Subscribe Subscribe   Find us on Twitter Follow POL on Twitter  



Law school rankings

Like any forced ranking system where some gotta win and some gotta lose, the U.S. News & World Report's annual law school rankings generate controversy, accusations of arbitrariness and reliance on incorrect measures of value, and frankly, a great deal of anger and angst by law school officials at the scrutiny and pressure to do well in the rankings. One reason the U.S. News list, which first appeared in 1990, has had such staying power is the horrific expense of law school -- consumers want some justification and validation for a spending decision that is often equivalent to financing several luxury vehicles. Another reason is that the list may generally be accurate, at least within a given tier, as Judge Richard Posner observed in a paper quoted in this WSJ story on the rise of several alternative law school rankings.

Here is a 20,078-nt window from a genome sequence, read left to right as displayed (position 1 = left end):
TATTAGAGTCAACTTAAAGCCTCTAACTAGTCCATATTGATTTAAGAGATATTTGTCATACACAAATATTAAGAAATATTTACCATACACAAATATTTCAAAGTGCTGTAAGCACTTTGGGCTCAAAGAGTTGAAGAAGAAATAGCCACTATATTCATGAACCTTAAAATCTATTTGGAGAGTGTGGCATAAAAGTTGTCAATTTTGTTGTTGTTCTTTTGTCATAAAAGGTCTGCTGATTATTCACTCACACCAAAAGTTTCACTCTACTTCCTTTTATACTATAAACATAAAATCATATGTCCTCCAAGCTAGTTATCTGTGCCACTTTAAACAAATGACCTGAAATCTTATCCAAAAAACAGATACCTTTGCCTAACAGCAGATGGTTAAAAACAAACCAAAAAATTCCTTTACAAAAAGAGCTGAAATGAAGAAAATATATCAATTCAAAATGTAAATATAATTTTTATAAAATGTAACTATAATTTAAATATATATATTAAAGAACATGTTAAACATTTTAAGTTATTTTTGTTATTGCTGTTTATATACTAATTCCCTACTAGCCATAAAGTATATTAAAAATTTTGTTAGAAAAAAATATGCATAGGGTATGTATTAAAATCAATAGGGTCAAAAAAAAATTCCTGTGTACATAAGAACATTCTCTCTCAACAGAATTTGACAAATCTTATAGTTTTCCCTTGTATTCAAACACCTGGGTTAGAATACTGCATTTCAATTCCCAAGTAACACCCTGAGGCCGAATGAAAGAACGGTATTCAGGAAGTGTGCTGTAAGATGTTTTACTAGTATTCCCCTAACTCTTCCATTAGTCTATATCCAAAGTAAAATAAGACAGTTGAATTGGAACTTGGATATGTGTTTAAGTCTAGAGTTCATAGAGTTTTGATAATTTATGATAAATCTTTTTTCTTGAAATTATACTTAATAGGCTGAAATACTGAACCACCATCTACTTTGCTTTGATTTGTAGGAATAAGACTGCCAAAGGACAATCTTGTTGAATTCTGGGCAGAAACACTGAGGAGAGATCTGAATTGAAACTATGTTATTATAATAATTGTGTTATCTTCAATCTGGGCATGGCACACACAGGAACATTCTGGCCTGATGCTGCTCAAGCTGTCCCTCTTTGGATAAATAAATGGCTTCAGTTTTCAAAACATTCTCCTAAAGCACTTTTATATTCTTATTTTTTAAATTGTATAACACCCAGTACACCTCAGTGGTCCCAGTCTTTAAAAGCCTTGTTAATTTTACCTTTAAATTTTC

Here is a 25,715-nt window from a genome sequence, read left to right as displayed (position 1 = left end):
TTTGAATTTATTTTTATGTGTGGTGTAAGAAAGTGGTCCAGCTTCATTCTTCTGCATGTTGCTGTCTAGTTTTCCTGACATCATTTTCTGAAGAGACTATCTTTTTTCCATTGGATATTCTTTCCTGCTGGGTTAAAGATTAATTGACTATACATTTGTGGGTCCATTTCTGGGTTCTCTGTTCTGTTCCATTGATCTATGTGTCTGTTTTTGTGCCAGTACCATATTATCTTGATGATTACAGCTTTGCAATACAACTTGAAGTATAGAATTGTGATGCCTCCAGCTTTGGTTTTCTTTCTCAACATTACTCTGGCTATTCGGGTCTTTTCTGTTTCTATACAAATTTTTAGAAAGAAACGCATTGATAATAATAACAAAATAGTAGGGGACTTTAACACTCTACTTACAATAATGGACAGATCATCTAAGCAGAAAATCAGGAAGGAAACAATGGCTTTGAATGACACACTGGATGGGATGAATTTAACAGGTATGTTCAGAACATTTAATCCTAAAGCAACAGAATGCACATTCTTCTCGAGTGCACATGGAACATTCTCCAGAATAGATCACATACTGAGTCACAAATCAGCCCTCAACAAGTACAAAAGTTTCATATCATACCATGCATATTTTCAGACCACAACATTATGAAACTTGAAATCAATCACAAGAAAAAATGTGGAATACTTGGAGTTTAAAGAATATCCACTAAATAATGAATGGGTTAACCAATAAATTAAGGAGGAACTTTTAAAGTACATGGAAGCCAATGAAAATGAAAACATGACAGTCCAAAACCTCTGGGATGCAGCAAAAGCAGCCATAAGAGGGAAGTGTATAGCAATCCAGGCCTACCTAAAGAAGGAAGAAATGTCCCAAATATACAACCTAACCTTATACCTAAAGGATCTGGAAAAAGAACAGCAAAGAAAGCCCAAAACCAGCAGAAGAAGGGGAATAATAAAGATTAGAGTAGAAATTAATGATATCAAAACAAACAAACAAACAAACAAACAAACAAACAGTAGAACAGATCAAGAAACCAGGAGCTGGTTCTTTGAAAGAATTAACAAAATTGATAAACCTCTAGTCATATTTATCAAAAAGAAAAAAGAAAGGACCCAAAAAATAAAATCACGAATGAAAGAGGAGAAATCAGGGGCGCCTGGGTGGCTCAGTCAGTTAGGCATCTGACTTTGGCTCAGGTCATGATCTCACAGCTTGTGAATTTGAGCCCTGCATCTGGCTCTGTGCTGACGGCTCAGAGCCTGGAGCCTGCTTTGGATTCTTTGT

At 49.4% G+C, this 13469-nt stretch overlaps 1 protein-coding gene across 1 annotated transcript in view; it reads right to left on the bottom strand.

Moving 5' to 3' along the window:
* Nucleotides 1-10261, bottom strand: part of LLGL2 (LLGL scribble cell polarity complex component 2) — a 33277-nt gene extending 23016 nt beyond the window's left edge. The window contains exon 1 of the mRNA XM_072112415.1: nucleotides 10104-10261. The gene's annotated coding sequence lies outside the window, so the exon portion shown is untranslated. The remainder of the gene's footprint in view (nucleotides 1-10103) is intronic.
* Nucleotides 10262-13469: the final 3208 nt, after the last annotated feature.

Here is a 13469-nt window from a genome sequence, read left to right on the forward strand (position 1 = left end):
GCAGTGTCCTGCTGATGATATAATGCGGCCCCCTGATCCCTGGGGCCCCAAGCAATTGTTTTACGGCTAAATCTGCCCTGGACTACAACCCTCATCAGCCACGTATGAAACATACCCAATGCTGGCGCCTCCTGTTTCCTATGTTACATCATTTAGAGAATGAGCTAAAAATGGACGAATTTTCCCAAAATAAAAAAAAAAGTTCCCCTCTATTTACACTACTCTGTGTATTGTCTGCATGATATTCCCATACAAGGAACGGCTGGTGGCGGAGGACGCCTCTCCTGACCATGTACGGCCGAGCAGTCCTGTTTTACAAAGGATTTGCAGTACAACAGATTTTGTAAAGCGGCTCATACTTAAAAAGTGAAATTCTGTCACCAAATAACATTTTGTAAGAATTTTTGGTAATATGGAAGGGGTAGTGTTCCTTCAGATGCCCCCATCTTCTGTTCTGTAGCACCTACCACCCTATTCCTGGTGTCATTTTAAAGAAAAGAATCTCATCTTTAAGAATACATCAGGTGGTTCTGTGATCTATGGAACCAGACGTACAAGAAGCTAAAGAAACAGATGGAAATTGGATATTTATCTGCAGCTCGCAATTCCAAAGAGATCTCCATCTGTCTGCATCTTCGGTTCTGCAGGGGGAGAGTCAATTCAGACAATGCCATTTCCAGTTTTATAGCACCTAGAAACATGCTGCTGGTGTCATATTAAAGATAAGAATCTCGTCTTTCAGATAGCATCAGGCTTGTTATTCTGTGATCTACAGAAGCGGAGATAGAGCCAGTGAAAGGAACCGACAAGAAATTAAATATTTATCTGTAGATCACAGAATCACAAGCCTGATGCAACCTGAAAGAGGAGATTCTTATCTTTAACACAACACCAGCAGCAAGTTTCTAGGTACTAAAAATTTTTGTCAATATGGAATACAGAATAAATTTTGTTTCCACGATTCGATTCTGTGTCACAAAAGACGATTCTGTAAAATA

The story mentions a frequent complaint about the U.S. News list -- it tells the total percentage of a school's graduating class that is employed, but doesn't differentiate between the quality of the jobs or even distinguish between legal and other types of employment. The complaint has some validity, and the rankings are certainly no substitute for talking to current students at a school as well as to recent graduates and lawyers who have been in practice for a few years about their experiences. At many lower tier schools, for example, students are often shocked to learn that quite a large percentage of the school's graduates have to scramble to find jobs, and many have no prospects for employment even while they are being sworn in as lawyers and have loan payments ready to come due. By the time students come to this realization in their second year, they may have dropped $70,000 or more, a sum pretty much in line with what they would have paid at a top 20 school where job selection is much greater. More information from Peter Lattman, TaxProf Blog, and The National Law Journal, which says deans are unlikely to boycott the U.S. News list despite widespread fear and loathing.



Rafael Mangual
Project Manager,
Legal Policy

Katherine Lazarski
Manhattan Institute


Published by the Manhattan Institute

The Manhattan Insitute's Center for Legal Policy.